Kerry A. Rogers, MD
Phase II findings of the combination of obinutuzumab (Gazyva), ibrutinib (Imbruvica), and venetoclax (Venclexta) showed a tolerable safety profile and promising response rates in treatment-naïve and relapsed/refractory patients with chronic lymphocytic leukemia (CLL).
Of the 50 patients enrolled, half were treatment-naïve and the other half were relapsed/refractory. Mid-therapy responses for the relapsed/refractory cohort were presented by Kerry A. Rogers, MD, at the 2018 ASH Annual Meeting. Mid-therapy findings from the treatment-naïve cohort were previously reported.
At a median follow-up of 18 months, 23 of the 25 relapsed/refractory patients remained on study and achieved a response. There was 3 complete responses (CRs), 3 patients achieved a CR with incomplete marrow recovery, and 17 had a partial response (PR). The overall response rate (ORR) for this population was 92% (95% CI, 74%-99%). Additionally, 2 patients had minimal residual disease (MRD) in the bone, 2 had it in the marrow, and 3 had it both in the blood and the marrow.
In an interview with OncLive
at the 2018 ASH Annual Meeting, Rogers, assistant professor, Internal Medicine, Division of Hematology, The Ohio State University Comprehensive Cancer Center, discussed the phase II findings of this trial and the future of dose-limited regimens in CLL.
OncLive: Could you please provide some background on this study?
: As everyone probably knows, combination regimens are a well-proven and effective strategy in CLL, but that was established in the era of chemoimmunotherapy. Since we have highly effective oral targeted agents now, the goal of this study was to combine an anti-CD20 monoclonal antibody with 2 oral targeted drugs: ibrutinib and venetoclax. In preclinical and clinical studies, these agents have shown to have complimentary mechanisms and nonoverlapping toxicities, except for neutropenia and hematologic toxicities. We combined this with obinutuzumab with the goal of developing a regimen that could achieve very deep remissions and have a fixed duration. Extended monotherapy can lead to extended toxicities over time and increases cost of treatments. We want to use our most effective agents in combination for a defined amount of time and see how long the remissions last, and if we can achieve deep responses.
How was the trial designed?
This is a study that had a phase Ib cohort, which included 12 patients with relapsed/refractory CLL. All 3 drugs are given at the FDA-approved dosing schedule except venetoclax, which was given between 100 mg and 400 mg. The phase Ib portion identified 400 mg as the optimal dose to be using in combination with obinutuzumab and ibrutinib. That portion of the study has already been reported. There are no dose-limiting toxicities, so we were able to get to 400 mg in all patients. There is a staggered start to the 3 drugs to reduce the tumor burden and the risk of tumor lysis syndrome. It does use the venetoclax ramp-up [schedule] as per the FDA label.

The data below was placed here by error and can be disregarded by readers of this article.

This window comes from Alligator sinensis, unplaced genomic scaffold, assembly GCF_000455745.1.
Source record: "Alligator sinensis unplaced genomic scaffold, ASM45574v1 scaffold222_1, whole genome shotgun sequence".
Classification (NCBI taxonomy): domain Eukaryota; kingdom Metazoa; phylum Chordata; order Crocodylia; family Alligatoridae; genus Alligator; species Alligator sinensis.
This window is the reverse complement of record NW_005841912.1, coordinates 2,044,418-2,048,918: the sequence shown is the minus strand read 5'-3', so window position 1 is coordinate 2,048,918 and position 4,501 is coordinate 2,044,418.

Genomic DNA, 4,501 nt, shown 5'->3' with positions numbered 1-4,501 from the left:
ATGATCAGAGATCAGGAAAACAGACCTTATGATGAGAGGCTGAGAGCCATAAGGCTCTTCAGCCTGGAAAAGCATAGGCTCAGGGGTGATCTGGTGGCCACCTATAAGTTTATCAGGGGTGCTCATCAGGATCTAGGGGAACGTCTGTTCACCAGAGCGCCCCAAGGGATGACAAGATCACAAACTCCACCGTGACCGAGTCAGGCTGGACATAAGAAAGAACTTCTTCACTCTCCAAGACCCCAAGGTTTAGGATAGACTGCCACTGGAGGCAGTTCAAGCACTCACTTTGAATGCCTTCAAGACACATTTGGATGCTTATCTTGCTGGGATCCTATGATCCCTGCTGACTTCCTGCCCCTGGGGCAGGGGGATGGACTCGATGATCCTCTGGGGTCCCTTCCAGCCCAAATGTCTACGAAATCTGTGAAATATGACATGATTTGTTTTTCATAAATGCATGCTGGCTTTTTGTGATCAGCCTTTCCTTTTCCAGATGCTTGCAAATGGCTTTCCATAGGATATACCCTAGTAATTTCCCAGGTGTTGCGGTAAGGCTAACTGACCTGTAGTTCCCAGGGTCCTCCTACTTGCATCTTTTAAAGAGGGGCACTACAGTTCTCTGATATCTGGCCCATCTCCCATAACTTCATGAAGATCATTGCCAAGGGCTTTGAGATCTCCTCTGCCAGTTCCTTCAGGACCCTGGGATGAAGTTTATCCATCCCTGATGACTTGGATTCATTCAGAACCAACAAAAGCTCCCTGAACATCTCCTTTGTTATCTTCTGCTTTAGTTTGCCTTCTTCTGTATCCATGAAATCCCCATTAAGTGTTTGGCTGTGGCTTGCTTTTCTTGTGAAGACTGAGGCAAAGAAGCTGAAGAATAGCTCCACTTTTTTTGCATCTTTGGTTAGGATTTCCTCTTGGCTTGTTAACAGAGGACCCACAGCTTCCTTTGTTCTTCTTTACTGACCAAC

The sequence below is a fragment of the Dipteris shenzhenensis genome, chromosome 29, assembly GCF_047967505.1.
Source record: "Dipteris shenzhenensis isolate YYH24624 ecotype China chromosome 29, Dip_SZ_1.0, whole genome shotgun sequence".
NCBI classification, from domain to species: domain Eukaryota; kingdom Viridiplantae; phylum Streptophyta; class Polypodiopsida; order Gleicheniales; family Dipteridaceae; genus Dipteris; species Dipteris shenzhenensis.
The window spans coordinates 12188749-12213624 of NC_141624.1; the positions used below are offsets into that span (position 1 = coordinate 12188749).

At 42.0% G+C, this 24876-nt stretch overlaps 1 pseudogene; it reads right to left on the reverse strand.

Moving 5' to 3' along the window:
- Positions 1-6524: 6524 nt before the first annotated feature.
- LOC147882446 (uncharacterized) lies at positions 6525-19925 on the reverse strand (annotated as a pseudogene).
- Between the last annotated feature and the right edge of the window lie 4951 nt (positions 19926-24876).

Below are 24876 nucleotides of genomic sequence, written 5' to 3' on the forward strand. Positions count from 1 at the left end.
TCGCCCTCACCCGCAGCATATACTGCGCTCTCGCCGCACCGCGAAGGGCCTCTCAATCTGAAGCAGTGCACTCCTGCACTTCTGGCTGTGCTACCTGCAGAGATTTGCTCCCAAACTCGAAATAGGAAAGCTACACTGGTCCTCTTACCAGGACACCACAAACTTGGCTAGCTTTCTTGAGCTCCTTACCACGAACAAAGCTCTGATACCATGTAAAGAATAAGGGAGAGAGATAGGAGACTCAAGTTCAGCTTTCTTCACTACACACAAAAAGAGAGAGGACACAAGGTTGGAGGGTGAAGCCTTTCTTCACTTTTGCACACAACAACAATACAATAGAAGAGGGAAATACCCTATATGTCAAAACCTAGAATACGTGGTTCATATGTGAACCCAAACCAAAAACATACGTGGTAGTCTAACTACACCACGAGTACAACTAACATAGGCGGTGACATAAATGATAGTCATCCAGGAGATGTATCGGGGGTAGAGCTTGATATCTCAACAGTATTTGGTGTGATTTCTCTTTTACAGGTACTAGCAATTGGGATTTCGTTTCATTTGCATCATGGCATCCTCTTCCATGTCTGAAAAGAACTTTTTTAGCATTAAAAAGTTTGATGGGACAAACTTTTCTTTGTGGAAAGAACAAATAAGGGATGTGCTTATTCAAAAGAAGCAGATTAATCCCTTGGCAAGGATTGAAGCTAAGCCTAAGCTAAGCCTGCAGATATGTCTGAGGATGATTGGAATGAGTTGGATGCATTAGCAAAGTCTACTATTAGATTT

After our 12 patients in the phase Ib portion were treated, and we determined that this was the dose going forward, 2 phase II cohorts accrued. These cohorts were all treated at the recommended phase II dose for the phase Ib part. It was 25 patients with relapsed/refractory CLL, and 25 patients who were treatment-naïve. The goal of these phase II cohorts was to see how effective this is and get a response rate. The primary endpoint for both of these phase II cohorts is the rate of MRD-negative remission. They were developed to be analyzed independently.
What are the updated results?
I presented the results of the primary endpoint and the end-of-treatment results of these 2 phase II cohorts. These are the responses of the patients who completed treatment, and I also reported some of the adverse events (AEs). There was not anything unexpected in terms of AEs. For the final treatment responses, we had everyone who reached the response assessment and was assessed had an objective response according to International Workshop Group on CLL [iwCLL] criteria. The design was to be an intention-to-treat analysis, meaning patients who discontinued study treatment before the planned response assessment were considered not to respond. Therefore, everyone who made it there and was assessed had a response in both cohorts, but the overall response rate is lower, simply because not everyone reached that.